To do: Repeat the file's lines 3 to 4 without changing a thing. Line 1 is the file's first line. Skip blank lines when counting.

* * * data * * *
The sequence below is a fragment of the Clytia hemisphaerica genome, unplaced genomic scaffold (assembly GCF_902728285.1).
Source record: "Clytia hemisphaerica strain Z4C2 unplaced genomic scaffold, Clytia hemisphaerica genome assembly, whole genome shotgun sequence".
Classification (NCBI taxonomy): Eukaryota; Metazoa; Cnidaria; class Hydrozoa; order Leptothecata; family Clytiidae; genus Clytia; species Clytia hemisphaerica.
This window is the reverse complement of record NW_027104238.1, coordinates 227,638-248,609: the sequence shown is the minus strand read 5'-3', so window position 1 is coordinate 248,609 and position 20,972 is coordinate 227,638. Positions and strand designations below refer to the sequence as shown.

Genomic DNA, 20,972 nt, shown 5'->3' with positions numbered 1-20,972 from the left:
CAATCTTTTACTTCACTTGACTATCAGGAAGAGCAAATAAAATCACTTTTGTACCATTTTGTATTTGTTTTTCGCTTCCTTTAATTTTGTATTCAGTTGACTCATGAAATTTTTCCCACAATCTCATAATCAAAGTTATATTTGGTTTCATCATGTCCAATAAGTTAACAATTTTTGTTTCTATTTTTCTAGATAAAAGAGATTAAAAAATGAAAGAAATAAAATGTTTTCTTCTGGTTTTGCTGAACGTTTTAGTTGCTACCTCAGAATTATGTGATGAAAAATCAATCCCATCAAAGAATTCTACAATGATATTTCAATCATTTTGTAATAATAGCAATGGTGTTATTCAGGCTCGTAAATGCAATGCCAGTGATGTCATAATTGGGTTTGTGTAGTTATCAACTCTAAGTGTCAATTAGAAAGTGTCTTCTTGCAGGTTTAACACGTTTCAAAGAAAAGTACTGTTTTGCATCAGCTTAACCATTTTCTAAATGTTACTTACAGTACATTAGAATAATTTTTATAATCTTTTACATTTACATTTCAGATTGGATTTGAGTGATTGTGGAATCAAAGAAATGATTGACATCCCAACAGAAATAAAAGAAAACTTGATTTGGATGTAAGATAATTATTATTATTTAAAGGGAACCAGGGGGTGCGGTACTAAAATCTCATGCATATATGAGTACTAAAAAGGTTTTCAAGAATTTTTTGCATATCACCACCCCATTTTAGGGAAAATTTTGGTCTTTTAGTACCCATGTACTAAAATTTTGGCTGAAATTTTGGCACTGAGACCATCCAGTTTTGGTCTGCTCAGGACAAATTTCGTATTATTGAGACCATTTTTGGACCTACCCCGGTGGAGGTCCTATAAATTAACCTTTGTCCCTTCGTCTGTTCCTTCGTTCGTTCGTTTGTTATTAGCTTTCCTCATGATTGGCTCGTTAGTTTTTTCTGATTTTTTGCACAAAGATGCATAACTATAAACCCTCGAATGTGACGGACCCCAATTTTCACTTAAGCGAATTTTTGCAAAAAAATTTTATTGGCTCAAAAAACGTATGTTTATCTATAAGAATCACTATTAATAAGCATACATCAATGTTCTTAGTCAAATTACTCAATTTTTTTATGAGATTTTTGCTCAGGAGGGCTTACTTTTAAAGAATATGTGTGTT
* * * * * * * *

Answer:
Classification (NCBI taxonomy): Eukaryota; Metazoa; Cnidaria; class Hydrozoa; order Leptothecata; family Clytiidae; genus Clytia; species Clytia hemisphaerica.
This window is the reverse complement of record NW_027104238.1, coordinates 227,638-248,609: the sequence shown is the minus strand read 5'-3', so window position 1 is coordinate 248,609 and position 20,972 is coordinate 227,638. Positions and strand designations below refer to the sequence as shown.